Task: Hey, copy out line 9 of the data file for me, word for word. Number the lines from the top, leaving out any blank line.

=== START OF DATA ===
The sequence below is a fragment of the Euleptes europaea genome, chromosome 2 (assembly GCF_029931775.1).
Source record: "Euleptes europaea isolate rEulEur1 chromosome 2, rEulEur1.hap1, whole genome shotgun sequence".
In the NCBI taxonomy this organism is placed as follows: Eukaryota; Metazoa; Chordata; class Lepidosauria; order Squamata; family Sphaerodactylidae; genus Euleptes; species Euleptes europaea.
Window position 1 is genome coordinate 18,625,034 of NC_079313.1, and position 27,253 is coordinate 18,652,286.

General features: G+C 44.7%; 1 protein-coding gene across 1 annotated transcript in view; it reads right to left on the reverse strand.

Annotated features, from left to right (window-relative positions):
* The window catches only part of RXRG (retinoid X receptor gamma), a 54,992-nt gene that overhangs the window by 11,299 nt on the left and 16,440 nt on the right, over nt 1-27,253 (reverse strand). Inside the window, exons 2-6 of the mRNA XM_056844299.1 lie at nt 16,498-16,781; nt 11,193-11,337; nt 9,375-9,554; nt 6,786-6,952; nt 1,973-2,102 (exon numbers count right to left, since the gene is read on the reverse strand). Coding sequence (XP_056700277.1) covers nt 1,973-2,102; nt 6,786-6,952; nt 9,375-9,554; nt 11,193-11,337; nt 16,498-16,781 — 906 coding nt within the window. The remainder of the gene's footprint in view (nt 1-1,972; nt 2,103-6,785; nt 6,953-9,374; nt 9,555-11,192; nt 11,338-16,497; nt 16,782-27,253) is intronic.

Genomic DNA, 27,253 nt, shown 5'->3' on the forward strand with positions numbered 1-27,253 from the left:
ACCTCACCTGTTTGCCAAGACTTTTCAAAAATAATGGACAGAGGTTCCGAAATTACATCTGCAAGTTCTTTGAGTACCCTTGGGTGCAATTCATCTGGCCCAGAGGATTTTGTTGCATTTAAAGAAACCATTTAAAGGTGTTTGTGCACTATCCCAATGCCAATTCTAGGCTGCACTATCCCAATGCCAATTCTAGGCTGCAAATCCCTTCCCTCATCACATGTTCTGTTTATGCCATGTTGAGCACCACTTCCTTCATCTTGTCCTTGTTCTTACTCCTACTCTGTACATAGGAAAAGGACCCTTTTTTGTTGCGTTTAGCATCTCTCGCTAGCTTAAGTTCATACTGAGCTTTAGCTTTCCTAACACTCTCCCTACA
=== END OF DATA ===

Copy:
ACCTCACCTGTTTGCCAAGACTTTTCAAAAATAATGGACAGAGGTTCCGAAATTACATCTGCAAGTTCTTTGAGTACCCTTGGGTGCAATTCATCTGGCCCAGAGGATTTTGTTGCATTTAAAGAAACCATTTAAAGGTGTTTGTGCACTATCCCAATGCCAATTCTAGGCTGCACTATCCCAATGCCAATTCTAGGCTGCAAATCCCTTCCCTCATCACATGTTCTGTTTATGCCATGTTGAGCACCACTTCCTTCATCTTGTCCTTGTTCTTACTCCTACTCTGTACATAGGAAAAGGACCCTTTTTTGTTGCGTTTAGCATCTCTCGCTAGCTTAAGTTCATACTGAGCTTTAGCTTTCCTAACACTCTCCCTACA